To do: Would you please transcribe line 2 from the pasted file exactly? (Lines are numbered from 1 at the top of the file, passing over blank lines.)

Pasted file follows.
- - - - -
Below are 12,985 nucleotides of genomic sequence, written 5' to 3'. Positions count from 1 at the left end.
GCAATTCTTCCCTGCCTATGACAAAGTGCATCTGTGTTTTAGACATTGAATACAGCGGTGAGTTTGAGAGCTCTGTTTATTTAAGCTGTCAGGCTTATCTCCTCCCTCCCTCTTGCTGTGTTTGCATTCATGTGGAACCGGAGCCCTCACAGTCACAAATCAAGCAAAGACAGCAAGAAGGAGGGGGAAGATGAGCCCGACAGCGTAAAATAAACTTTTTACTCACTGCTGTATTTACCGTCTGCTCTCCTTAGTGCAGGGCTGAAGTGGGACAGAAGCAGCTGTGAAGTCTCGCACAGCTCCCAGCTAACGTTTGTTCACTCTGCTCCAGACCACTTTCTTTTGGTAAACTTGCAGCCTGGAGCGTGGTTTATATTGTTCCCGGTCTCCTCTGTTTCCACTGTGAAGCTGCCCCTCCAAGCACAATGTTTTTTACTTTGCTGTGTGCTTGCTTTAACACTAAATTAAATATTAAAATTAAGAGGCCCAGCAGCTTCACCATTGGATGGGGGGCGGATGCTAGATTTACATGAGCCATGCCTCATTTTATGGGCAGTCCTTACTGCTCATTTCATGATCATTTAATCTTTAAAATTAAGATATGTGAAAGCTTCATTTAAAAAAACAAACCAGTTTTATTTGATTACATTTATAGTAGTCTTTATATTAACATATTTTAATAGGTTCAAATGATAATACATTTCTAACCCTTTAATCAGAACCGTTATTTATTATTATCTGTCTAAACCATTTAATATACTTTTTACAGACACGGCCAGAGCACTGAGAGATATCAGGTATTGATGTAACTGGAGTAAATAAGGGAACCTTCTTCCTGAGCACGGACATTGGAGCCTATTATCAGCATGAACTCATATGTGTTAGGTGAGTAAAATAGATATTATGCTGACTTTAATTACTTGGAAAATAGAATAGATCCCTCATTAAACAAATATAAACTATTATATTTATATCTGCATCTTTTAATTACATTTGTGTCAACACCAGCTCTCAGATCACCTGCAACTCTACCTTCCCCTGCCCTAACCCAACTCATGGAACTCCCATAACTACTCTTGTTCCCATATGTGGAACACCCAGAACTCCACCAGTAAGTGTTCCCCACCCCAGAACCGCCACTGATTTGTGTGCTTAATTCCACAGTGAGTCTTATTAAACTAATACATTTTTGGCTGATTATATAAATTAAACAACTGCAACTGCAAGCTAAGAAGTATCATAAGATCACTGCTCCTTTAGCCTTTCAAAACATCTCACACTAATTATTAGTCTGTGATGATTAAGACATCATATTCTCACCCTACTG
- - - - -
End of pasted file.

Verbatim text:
GCAATTCTTCCCTGCCTATGACAAAGTGCATCTGTGTTTTAGACATTGAATACAGCGGTGAGTTTGAGAGCTCTGTTTATTTAAGCTGTCAGGCTTATCTCCTCCCTCCCTCTTGCTGTGTTTGCATTCATGTGGAACCGGAGCCCTCACAGTCACAAATCAAGCAAAGACAGCAAGAAGGAGGGGGAAGATGAGCCCGACAGCGTAAAATAAACTTTTTACTCACTGCTGTATTTACCGTCTGCTCTCCTTAGTGCAGGGCTGAAGTGGGACAGAAGCAGCTGTGAAGTCTCGCACAGCTCCCAGCTAACGTTTGTTCACTCTGCTCCAGACCACTTTCTTTTGGTAAACTTGCAGCCTGGAGCGTGGTTTATATTGTTCCCGGTCTCCTCTGTTTCCACTGTGAAGCTGCCCCTCCAAGCACAATGTTTTTTACTTTGCTGTGTGCTTGCTTTAACACTAAATTAAATATTAAAATTAAGAGGCCCAGCAGCTTCACCATTGGATGGGGGGCGGATGCTAGATTTACATGAGCCATGCCTCATTTTATGGGCAGTCCTTACTGCTCATTTCATGATCATTTAATCTTTAAAATTAAGATATGTGAAAGCTTCATTTAAAAAAACAAACCAGTTTTATTTGATTACATTTATAGTAGTCTTTATATTAACATATTTTAATAGGTTCAAATGATAATACATTTCTAACCCTTTAATCAGAACCGTTATTTATTATTATCTGTCTAAACCATTTAATATACTTTTTACAGACACGGCCAGAGCACTGAGAGATATCAGGTATTGATGTAACTGGAGTAAATAAGGGAACCTTCTTCCTGAGCACGGACATTGGAGCCTATTATCAGCATGAACTCATATGTGTTAGGTGAGTAAAATAGATATTATGCTGACTTTAATTACTTGGAAAATAGAATAGATCCCTCATTAAACAAATATAAACTATTATATTTATATCTGCATCTTTTAATTACATTTGTGTCAACACCAGCTCTCAGATCACCTGCAACTCTACCTTCCCCTGCCCTAACCCAACTCATGGAACTCCCATAACTACTCTTGTTCCCATATGTGGAACACCCAGAACTCCACCAGTAAGTGTTCCCCACCCCAGAACCGCCACTGATTTGTGTGCTTAATTCCACAGTGAGTCTTATTAAACTAATACATTTTTGGCTGATTATATAAATTAAACAACTGCAACTGCAAGCTAAGAAGTATCATAAGATCACTGCTCCTTTAGCCTTTCAAAACATCTCACACTAATTATTAGTCTGTGATGATTAAGACATCATATTCTCACCCTACTG